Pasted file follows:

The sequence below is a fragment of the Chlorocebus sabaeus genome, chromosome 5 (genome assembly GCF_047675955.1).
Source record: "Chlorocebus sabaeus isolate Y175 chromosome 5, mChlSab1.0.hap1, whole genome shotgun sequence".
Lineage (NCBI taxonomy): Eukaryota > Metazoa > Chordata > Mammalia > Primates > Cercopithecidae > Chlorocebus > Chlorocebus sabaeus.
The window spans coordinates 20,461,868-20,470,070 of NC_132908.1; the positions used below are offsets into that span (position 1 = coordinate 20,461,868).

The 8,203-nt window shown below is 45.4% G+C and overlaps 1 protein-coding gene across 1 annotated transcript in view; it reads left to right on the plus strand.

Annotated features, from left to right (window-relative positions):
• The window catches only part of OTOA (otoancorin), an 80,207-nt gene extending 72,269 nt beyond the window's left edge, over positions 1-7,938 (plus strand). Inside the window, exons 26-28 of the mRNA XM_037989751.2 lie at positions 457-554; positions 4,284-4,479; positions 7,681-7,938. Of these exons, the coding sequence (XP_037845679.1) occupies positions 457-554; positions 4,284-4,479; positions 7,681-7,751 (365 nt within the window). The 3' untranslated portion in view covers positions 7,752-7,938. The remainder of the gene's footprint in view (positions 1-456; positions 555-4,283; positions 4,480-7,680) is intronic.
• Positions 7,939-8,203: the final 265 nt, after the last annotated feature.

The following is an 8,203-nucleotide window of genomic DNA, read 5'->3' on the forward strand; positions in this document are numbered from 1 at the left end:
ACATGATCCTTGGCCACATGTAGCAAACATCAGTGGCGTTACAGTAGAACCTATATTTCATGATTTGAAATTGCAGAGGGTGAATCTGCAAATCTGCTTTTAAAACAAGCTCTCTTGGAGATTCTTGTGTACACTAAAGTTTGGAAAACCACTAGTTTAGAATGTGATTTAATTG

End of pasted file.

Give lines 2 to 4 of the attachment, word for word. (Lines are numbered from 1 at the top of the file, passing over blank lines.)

Source record: "Chlorocebus sabaeus isolate Y175 chromosome 5, mChlSab1.0.hap1, whole genome shotgun sequence".
Lineage (NCBI taxonomy): Eukaryota > Metazoa > Chordata > Mammalia > Primates > Cercopithecidae > Chlorocebus > Chlorocebus sabaeus.
The window spans coordinates 20,461,868-20,470,070 of NC_132908.1; the positions used below are offsets into that span (position 1 = coordinate 20,461,868).